Beginner's guide to watering indoor plants

Updated on 29 March 2018 | 1 Comment

Follow the seven golden rules of watering and your indoor house plants are sure to thrive

While some people seem to have a knack for growing healthy house plants, for the rest of us keeping a cactus alive can feel like a bit of a stretch. If the latter sounds like you, help is now at hand in the form of the brilliant new RHS Practical House Plant Book (£14.99). It's a bible for anyone who wants to know how to look after their indoor plants and create unique displays that will bring year-round cheer to your home. 

READ MORE: Just moved? Top tips for your new garden

Authors Fran Bailey and Zia Allaway shared their top tips with us on one of the most important aspects of indoor gardening - how to water your house plants. These days you can buy indoor plant watering systems that take the guesswork out of it, but if you still enjoy picking up a watering can and tending to your greenery, then read on.

When to water plants

Most house plants prefer moist compost in spring and summer when they are in growth, but take care not to water too much; soggy, waterlogged compost causes disease and can be fatal, while a little drought is easily remedied.

To prevent wet compost, keep your plants in pots with drainage holes at the bottom so that any excess water can drain out, and tip away any surplus that is sitting in the plant’s decorative pot (“sleeve”) or saucer about an hour after watering.

How to water

Watering from above: Pour water from above if your plant is happy for its foliage to be doused; most tropical plants and ferns are in this category. Make sure that the compost is also soaked or you risk watering the leaves without any moisture reaching the roots.

Watering from below: Set your plant in a pot with drainage holes in a tray of water about 2cm (3⁄4in) deep. Leave for 20 minutes, then remove and drain. Use this method for plants that do not like wet leaves or stems, such as African violets, or if foliage is covering the compost. 

African violets bloom throughout the year

Misting leaves and aerial roots: Some plants absorb moisture through their leaves and aerial roots. Examples include orchids, Swiss cheese plants and areca palms. Mist the leaves and roots regularly, but also water the compost to keep them healthy.  

Watering bromeliads: The leaves and bracts (petal-like modified leaves) of most bromeliads - such as silver vase plant and Amazonia Zebra Plant - form a cup-like reservoir in the centre of the plant. Fill this up with rainwater or distilled water, replenishing it every few weeks. Also water the compost so that it is moist.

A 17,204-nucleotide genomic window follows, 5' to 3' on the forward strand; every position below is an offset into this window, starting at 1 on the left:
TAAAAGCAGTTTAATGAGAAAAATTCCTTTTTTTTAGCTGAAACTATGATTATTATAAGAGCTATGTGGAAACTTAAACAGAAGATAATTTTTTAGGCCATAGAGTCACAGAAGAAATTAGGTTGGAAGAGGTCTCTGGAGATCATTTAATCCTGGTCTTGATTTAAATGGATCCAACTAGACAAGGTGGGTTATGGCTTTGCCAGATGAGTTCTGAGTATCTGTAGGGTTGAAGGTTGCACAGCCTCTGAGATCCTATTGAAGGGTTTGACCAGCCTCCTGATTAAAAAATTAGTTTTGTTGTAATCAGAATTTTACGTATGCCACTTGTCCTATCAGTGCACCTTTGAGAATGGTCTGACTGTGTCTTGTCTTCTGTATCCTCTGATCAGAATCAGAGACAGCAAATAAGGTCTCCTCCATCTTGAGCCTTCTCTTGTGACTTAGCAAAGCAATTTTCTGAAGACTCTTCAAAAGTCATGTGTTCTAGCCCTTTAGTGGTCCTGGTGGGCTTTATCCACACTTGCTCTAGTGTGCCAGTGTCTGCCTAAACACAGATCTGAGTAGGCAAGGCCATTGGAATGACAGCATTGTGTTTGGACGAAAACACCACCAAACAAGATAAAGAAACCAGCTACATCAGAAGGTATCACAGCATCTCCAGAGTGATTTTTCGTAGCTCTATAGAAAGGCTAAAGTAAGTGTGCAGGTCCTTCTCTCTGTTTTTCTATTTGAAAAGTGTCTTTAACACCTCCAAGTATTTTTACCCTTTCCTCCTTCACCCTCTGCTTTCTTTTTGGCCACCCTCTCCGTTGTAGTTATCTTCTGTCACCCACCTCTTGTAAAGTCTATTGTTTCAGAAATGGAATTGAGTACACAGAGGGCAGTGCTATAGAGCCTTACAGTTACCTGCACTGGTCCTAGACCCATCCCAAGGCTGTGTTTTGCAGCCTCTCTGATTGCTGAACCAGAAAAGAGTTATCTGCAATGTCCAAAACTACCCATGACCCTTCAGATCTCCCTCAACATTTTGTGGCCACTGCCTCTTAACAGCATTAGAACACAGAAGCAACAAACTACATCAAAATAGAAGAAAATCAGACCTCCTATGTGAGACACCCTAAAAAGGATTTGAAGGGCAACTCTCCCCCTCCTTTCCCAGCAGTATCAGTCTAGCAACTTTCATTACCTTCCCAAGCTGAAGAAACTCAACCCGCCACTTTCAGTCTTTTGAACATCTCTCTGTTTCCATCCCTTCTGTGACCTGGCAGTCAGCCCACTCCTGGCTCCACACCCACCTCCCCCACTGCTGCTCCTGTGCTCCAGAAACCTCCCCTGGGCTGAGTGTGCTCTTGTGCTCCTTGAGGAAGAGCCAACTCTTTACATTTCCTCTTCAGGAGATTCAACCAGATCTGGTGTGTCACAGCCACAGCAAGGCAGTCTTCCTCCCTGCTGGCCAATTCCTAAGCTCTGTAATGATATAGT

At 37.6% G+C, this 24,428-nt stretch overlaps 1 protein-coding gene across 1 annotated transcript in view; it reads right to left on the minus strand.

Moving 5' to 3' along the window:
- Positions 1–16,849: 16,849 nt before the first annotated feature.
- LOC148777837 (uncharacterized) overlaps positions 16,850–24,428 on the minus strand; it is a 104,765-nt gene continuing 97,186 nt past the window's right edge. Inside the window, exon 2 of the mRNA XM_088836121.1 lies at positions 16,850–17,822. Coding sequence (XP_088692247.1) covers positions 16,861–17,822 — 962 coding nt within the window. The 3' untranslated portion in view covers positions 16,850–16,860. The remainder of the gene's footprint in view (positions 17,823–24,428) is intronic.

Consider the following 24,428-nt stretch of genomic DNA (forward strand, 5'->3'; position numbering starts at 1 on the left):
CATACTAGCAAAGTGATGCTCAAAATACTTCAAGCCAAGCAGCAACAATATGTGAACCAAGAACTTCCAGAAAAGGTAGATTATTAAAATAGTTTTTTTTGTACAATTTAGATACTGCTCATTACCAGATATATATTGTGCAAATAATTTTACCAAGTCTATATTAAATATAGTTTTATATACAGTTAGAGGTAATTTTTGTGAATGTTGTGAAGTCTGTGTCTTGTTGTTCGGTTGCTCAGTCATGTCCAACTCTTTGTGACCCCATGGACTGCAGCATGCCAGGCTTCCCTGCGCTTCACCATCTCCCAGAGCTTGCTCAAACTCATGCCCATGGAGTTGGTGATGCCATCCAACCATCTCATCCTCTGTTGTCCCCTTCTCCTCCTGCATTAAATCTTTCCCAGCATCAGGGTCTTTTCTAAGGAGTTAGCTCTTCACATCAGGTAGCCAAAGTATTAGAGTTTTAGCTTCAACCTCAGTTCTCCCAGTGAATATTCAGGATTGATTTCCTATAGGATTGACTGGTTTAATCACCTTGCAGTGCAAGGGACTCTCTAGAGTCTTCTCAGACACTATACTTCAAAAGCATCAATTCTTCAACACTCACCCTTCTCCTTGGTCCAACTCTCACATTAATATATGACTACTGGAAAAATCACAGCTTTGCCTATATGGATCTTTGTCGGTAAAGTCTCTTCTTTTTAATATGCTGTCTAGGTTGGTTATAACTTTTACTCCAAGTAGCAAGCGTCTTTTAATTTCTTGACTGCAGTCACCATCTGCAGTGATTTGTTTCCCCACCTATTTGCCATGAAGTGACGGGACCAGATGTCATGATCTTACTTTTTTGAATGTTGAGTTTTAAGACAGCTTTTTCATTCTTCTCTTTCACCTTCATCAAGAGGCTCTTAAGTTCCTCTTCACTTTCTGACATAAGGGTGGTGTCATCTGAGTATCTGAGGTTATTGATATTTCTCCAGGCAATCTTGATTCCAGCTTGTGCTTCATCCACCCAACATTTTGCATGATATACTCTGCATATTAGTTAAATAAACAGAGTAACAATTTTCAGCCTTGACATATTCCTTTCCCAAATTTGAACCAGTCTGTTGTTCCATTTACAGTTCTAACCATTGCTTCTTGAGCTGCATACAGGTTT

Bromeliads are easy to care for. After blooming the plants produce baby offsets which grow into new plants

Soaking air plants: Air plants are best soaked in a tray of rainwater or distilled water for an hour once a week.  After soaking, leave to drain, and make sure they dry fully within 4 hours to prevent them rotting. Alternatively, mist them 2–3 times a week.

Water air plants in a tray

Stop the rot

Drought-loving cacti and succulents like their leaves and stems to remain dry at all times, so add a layer of grit (known as a “mulch”) on top of the compost if repotting. Mulch helps water to quickly drain away, preventing them from rotting.

Even cacti need love and attention

The seven golden rules of watering

1. Keep plants in pots with drainage holes to prevent waterlogging.

2. Water most plants every 2–4 days (or as required) in spring and summer to keep the compost, moist (not waterlogged).

3. Water desert cacti and succulents less frequently (only when the top of the compost feels dry).

4. Reduce frequency of watering in winter when plant growth is slower and temperatures are lower.

5. Tip out excess water from pot sleeves and saucers to prevent overly soggy compost.

6. Avoid getting water on the leaves and stems of plants with soft, furry foliage, or succulents and cacti.

7. Do check to see if your plant prefers rainwater or distilled water rather than straight from the tap. 

Got the gardening bug? See these gorgeous ideas for small gardens or try these easy gardening hacks to take the graft out of growing.


Be the first to comment

Do you want to comment on this article? You need to be signed in for this feature

Copyright © All rights reserved.